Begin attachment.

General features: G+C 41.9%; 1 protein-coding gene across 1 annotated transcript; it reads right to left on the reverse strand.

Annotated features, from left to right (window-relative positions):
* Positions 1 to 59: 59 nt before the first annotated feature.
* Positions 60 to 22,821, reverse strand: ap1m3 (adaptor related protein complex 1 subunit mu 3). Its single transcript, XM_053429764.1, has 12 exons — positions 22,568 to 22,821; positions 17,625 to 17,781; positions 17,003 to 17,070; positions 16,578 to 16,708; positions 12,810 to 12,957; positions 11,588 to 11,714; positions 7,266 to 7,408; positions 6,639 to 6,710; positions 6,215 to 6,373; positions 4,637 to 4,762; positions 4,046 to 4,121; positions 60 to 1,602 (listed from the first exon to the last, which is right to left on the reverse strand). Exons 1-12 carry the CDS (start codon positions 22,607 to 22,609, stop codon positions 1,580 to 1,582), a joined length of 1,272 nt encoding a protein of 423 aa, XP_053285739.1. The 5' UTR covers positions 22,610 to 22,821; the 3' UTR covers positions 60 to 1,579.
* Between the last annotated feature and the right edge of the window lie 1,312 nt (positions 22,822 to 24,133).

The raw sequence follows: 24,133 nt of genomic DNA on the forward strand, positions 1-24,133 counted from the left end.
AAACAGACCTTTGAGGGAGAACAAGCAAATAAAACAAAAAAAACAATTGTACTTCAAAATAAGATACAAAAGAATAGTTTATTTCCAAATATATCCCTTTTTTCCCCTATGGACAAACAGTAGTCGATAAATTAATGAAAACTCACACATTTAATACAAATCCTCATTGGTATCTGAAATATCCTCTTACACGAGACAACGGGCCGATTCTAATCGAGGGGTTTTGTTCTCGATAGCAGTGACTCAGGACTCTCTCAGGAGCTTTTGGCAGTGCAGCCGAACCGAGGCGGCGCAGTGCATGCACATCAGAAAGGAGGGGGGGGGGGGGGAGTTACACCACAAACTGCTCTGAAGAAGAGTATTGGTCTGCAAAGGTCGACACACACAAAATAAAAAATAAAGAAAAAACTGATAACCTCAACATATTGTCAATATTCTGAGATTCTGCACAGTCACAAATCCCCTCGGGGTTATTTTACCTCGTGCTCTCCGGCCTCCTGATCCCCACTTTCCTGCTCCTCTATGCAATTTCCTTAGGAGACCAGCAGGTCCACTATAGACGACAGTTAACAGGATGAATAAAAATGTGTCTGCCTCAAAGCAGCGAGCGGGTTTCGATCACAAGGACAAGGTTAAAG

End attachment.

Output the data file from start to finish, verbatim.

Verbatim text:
General features: G+C 41.9%; 1 protein-coding gene across 1 annotated transcript; it reads right to left on the reverse strand.

Annotated features, from left to right (window-relative positions):
* Positions 1 to 59: 59 nt before the first annotated feature.
* Positions 60 to 22,821, reverse strand: ap1m3 (adaptor related protein complex 1 subunit mu 3). Its single transcript, XM_053429764.1, has 12 exons — positions 22,568 to 22,821; positions 17,625 to 17,781; positions 17,003 to 17,070; positions 16,578 to 16,708; positions 12,810 to 12,957; positions 11,588 to 11,714; positions 7,266 to 7,408; positions 6,639 to 6,710; positions 6,215 to 6,373; positions 4,637 to 4,762; positions 4,046 to 4,121; positions 60 to 1,602 (listed from the first exon to the last, which is right to left on the reverse strand). Exons 1-12 carry the CDS (start codon positions 22,607 to 22,609, stop codon positions 1,580 to 1,582), a joined length of 1,272 nt encoding a protein of 423 aa, XP_053285739.1. The 5' UTR covers positions 22,610 to 22,821; the 3' UTR covers positions 60 to 1,579.
* Between the last annotated feature and the right edge of the window lie 1,312 nt (positions 22,822 to 24,133).

The raw sequence follows: 24,133 nt of genomic DNA on the forward strand, positions 1-24,133 counted from the left end.
AAACAGACCTTTGAGGGAGAACAAGCAAATAAAACAAAAAAAACAATTGTACTTCAAAATAAGATACAAAAGAATAGTTTATTTCCAAATATATCCCTTTTTTCCCCTATGGACAAACAGTAGTCGATAAATTAATGAAAACTCACACATTTAATACAAATCCTCATTGGTATCTGAAATATCCTCTTACACGAGACAACGGGCCGATTCTAATCGAGGGGTTTTGTTCTCGATAGCAGTGACTCAGGACTCTCTCAGGAGCTTTTGGCAGTGCAGCCGAACCGAGGCGGCGCAGTGCATGCACATCAGAAAGGAGGGGGGGGGGGGGGAGTTACACCACAAACTGCTCTGAAGAAGAGTATTGGTCTGCAAAGGTCGACACACACAAAATAAAAAATAAAGAAAAAACTGATAACCTCAACATATTGTCAATATTCTGAGATTCTGCACAGTCACAAATCCCCTCGGGGTTATTTTACCTCGTGCTCTCCGGCCTCCTGATCCCCACTTTCCTGCTCCTCTATGCAATTTCCTTAGGAGACCAGCAGGTCCACTATAGACGACAGTTAACAGGATGAATAAAAATGTGTCTGCCTCAAAGCAGCGAGCGGGTTTCGATCACAAGGACAAGGTTAAAG